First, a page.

How do you create a “big society”?

A big song may not be a bad start.

Whether one thinks David Cameron's "big society" is hopelessly deluded or, as Ed Miliband put it, an attempt by the coalition government "to dignify its cuts agenda by dressing up the withdrawal of support with the language of reinvigorating civic society", few would disagree that the aim of "unleashing community engagement" is a worthy one.

I have an idea that may not have found its way into Tory plans, but perhaps it should. For if the "big society" is to mean anything, it has to be about more than just delivering local services such as libraries, post offices, transport and housing services in a different way -- important though that is. It also has to include the most ambitious target of all, which is to reverse the atomisation of our communities and to bring back some sense of belonging.

In other words: it needs to build social capital, as the former Labour adviser Andy Westwood conceded in a surprisingly fair-minded early response to Cameron's big idea that you can find here.

And it struck me that, quietly, and without being connected with any discussion of the "big society", one type of those "little platoons" Burke urged us to cherish has been showing its worth, in the concert hall, on the much-mocked (mostly justly mocked) format of reality television, and in real communities. I'm talking about choirs.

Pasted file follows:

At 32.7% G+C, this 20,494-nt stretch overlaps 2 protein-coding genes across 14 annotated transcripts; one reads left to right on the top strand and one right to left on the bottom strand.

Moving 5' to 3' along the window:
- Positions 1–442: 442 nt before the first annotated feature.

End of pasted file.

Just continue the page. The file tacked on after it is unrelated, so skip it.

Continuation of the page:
Real people sing Bach

Who provided a large number of the singers for Mahler's 8th, which opened the Proms last week? Not a group of highly paid professional singers, but the amateurs of the Crouch End Festival Chorus.

Where on Sunday night could you see people of all different sizes, ages and races come together and give up their spare time to rehearse and then perform, both for their pleasure and for that of others? On Don't Stop Believing, Channel 5's show inspired by the success of US TV's Glee. And what was it that brought "a real sense of pride", according to a local teacher, to South Oxhey, a large, despondent and divided housing estate outside Watford? The community choirs, assembled by Gareth Malone, a tireless and inspirational chorusmaster featured in The Choir: Unsung Town and several other BBC series.